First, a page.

God is my strength. Vision is His gift.
The idea for today combines two very powerful thoughts, both of major importance. It also sets forth a cause and effect relationship that explains why you cannot fail in your efforts to achieve the goal of the course. You will see because it is the Will of God. It is His strength, not your own, that gives you power. And it is His gift, rather than your own, that offers vision to you.
God is indeed your strength, and what He gives is truly given. This means that you can receive it any time and anywhere, wherever you are, and in whatever circumstance you find yourself. Your passage through time and space is not at random. You cannot but be in the right place at the right time. Such is the strength of God. Such are His gifts.
We will have two three-to-five-minute practice periods today, one as soon as possible after you wake, and another as close as possible to the time you go to sleep. It is better, however, to wait until you can sit quietly by yourself, at a time when you feel ready, than it is to be concerned with the time as such.
Begin these practice periods by repeating the idea for today slowly, with your eyes open, looking about you. Then close your eyes and repeat the idea again, even slower than before. After this, try to think of nothing except thoughts that occur to you in relation to the idea for the day. You might think, for example:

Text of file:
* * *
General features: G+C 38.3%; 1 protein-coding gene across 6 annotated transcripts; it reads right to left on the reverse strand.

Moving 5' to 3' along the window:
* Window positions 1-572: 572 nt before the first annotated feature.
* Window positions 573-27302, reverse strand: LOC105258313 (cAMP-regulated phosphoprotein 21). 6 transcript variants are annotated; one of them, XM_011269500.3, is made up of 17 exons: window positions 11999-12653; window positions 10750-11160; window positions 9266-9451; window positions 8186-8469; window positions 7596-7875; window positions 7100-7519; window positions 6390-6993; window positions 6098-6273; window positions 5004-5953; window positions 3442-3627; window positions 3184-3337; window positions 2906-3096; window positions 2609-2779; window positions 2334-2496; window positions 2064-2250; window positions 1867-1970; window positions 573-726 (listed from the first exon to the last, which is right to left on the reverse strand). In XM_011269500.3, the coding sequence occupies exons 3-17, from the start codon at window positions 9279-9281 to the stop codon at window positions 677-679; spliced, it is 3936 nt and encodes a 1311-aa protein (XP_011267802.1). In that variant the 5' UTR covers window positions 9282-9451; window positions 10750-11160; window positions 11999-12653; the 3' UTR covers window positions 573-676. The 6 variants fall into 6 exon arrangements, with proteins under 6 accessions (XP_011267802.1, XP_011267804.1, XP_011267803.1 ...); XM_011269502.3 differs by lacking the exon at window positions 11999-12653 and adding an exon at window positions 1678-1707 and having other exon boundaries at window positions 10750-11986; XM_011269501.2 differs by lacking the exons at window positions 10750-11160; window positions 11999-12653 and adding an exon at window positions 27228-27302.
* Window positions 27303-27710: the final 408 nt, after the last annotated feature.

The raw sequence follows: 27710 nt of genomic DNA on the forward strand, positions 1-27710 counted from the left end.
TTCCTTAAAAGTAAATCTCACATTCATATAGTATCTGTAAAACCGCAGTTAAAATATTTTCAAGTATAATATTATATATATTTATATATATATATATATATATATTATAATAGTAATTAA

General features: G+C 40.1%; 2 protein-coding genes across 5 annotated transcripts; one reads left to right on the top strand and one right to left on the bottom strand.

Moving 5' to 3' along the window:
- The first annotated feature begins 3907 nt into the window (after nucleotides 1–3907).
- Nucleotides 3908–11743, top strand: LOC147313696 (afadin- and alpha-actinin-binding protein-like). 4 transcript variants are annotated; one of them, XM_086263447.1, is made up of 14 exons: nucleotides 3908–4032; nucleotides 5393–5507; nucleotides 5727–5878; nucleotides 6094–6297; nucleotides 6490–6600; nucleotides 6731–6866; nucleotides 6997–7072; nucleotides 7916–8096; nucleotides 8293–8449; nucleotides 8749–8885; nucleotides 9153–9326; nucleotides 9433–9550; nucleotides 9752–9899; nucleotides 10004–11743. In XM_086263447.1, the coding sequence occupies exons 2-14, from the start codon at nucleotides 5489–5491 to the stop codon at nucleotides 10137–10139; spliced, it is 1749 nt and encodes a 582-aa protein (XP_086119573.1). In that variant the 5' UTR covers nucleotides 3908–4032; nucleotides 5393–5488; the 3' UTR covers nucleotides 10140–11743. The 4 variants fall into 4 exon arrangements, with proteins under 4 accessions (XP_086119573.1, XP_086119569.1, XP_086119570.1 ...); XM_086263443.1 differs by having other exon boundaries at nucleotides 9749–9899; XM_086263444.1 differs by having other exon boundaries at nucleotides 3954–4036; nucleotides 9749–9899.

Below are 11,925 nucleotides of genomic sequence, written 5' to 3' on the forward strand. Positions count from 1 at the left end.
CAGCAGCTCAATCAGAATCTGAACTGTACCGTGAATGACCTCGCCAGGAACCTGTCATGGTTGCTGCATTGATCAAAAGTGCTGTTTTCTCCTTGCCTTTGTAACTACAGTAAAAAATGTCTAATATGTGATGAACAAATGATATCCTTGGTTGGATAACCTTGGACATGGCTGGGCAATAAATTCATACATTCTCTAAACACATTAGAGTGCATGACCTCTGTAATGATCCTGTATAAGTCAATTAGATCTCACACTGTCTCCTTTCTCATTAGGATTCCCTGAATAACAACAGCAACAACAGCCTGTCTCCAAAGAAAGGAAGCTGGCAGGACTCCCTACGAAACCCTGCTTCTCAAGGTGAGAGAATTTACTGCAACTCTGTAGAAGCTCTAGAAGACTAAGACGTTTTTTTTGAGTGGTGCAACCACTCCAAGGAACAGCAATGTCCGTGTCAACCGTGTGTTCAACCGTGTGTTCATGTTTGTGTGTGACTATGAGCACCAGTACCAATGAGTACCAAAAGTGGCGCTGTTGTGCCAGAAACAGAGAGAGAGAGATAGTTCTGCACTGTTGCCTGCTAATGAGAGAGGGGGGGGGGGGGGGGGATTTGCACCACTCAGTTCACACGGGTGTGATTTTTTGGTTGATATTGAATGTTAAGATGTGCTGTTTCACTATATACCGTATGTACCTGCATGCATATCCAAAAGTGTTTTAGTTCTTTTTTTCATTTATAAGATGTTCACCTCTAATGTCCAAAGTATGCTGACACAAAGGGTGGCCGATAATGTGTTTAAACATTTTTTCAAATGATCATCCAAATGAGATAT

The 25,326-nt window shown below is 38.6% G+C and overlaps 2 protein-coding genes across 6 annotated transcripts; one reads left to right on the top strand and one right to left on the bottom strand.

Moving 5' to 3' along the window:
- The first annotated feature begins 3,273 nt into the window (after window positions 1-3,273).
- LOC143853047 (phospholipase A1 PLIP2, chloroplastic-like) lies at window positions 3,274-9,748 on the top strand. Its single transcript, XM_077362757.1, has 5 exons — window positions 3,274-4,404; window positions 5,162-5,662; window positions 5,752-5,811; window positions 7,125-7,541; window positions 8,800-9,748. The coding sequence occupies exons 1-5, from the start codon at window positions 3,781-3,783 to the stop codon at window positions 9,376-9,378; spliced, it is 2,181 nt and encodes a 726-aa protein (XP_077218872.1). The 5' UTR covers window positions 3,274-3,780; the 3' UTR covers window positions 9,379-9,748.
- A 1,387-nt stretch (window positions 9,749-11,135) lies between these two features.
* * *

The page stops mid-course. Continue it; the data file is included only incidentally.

Vision must be possible. God gives truly,
or . . .
God's gifts to me must be mine, because He gave them to me.
Any thought that is clearly related to the idea for today is suitable. You may, in fact, be astonished at the amount of course-related understanding some of your thoughts contain. Let them come without censoring unless you find your mind is merely wandering, and you have let obviously irrelevant thoughts intrude. You may also reach a point where no thoughts at all seem to come to mind. If such interferences occur, open your eyes and repeat the thought once more while looking slowly about; close your eyes, repeat the idea once more, and then continue to look for related thoughts in your mind.
Remember, however, that active searching for relevant thoughts is not appropriate for today's exercises. Try merely to step back and let the thoughts come. If you find this difficult, it is better to spend the practice period alternating between slow repetitions of the idea with eyes open, then with eyes closed, than it is to strain to find suitable thoughts.
There is no limit on the number of short practice periods that would be beneficial today. The idea for the day is a beginning step in bringing thoughts together, and teaching you that you are studying a unified thought system in which nothing is lacking that is needed, and nothing is included that is contradictory or irrelevant.
The more often you repeat the idea during the day, the more often you will be reminding yourself that the goal of the course is important to you, and that you have not forgotten it.